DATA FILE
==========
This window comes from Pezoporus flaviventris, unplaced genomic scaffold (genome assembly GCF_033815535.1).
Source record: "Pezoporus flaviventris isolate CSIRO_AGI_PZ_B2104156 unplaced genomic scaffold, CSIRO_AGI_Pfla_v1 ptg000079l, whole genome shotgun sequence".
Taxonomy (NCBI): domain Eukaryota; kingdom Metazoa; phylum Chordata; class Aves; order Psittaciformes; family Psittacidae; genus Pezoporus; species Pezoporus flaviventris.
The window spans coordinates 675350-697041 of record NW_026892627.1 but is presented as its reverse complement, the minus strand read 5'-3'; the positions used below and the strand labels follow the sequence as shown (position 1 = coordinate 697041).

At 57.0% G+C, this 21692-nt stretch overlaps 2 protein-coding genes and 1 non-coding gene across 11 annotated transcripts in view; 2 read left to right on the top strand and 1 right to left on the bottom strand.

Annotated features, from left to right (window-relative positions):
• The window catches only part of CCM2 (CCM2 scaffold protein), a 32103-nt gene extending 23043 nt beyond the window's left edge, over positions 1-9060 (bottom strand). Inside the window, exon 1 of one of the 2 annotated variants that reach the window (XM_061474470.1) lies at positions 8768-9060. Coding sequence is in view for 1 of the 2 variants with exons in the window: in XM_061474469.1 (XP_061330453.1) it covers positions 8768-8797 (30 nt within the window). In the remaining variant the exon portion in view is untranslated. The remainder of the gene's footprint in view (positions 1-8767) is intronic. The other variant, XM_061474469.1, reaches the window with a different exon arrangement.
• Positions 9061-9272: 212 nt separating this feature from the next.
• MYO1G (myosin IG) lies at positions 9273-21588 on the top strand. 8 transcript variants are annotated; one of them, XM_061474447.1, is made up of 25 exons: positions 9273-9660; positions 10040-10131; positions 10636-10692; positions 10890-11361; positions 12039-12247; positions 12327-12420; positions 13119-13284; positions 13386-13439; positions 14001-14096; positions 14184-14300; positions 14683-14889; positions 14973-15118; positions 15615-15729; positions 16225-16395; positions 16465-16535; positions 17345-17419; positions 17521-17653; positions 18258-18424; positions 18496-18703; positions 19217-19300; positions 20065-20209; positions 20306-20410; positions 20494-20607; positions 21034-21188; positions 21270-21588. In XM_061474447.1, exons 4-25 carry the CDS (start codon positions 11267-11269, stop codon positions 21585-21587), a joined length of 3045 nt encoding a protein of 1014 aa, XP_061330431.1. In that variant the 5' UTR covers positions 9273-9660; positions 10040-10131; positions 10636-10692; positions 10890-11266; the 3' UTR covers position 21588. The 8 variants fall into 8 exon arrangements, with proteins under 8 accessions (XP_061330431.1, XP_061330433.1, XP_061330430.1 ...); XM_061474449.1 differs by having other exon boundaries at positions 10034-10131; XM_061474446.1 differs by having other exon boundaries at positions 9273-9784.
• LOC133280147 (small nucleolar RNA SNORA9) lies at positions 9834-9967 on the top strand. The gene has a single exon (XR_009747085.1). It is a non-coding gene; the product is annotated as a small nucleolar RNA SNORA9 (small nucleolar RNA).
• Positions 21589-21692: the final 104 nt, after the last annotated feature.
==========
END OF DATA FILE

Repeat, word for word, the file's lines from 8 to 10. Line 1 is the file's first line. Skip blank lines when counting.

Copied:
• Positions 9061-9272: 212 nt separating this feature from the next.
• MYO1G (myosin IG) lies at positions 9273-21588 on the top strand. 8 transcript variants are annotated; one of them, XM_061474447.1, is made up of 25 exons: positions 9273-9660; positions 10040-10131; positions 10636-10692; positions 10890-11361; positions 12039-12247; positions 12327-12420; positions 13119-13284; positions 13386-13439; positions 14001-14096; positions 14184-14300; positions 14683-14889; positions 14973-15118; positions 15615-15729; positions 16225-16395; positions 16465-16535; positions 17345-17419; positions 17521-17653; positions 18258-18424; positions 18496-18703; positions 19217-19300; positions 20065-20209; positions 20306-20410; positions 20494-20607; positions 21034-21188; positions 21270-21588. In XM_061474447.1, exons 4-25 carry the CDS (start codon positions 11267-11269, stop codon positions 21585-21587), a joined length of 3045 nt encoding a protein of 1014 aa, XP_061330431.1. In that variant the 5' UTR covers positions 9273-9660; positions 10040-10131; positions 10636-10692; positions 10890-11266; the 3' UTR covers position 21588. The 8 variants fall into 8 exon arrangements, with proteins under 8 accessions (XP_061330431.1, XP_061330433.1, XP_061330430.1 ...); XM_061474449.1 differs by having other exon boundaries at positions 10034-10131; XM_061474446.1 differs by having other exon boundaries at positions 9273-9784.
• LOC133280147 (small nucleolar RNA SNORA9) lies at positions 9834-9967 on the top strand. The gene has a single exon (XR_009747085.1). It is a non-coding gene; the product is annotated as a small nucleolar RNA SNORA9 (small nucleolar RNA).